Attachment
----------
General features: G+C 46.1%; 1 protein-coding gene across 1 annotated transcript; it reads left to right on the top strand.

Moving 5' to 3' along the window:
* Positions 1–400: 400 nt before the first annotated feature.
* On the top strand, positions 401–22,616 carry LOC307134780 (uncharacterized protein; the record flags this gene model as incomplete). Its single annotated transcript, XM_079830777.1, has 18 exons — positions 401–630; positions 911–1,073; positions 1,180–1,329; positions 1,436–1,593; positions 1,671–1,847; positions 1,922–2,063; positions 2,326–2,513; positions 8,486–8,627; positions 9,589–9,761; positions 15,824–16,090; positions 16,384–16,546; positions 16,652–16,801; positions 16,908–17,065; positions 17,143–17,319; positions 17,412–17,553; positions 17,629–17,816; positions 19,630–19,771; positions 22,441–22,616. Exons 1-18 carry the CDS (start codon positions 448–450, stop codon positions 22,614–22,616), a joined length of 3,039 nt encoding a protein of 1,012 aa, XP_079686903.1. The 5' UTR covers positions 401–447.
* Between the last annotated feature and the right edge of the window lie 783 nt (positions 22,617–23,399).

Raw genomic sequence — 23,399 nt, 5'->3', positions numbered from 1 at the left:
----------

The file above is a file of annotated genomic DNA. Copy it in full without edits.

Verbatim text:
General features: G+C 46.1%; 1 protein-coding gene across 1 annotated transcript; it reads left to right on the top strand.

Moving 5' to 3' along the window:
* Positions 1–400: 400 nt before the first annotated feature.
* On the top strand, positions 401–22,616 carry LOC307134780 (uncharacterized protein; the record flags this gene model as incomplete). Its single annotated transcript, XM_079830777.1, has 18 exons — positions 401–630; positions 911–1,073; positions 1,180–1,329; positions 1,436–1,593; positions 1,671–1,847; positions 1,922–2,063; positions 2,326–2,513; positions 8,486–8,627; positions 9,589–9,761; positions 15,824–16,090; positions 16,384–16,546; positions 16,652–16,801; positions 16,908–17,065; positions 17,143–17,319; positions 17,412–17,553; positions 17,629–17,816; positions 19,630–19,771; positions 22,441–22,616. Exons 1-18 carry the CDS (start codon positions 448–450, stop codon positions 22,614–22,616), a joined length of 3,039 nt encoding a protein of 1,012 aa, XP_079686903.1. The 5' UTR covers positions 401–447.
* Between the last annotated feature and the right edge of the window lie 783 nt (positions 22,617–23,399).

Raw genomic sequence — 23,399 nt, 5'->3', positions numbered from 1 at the left: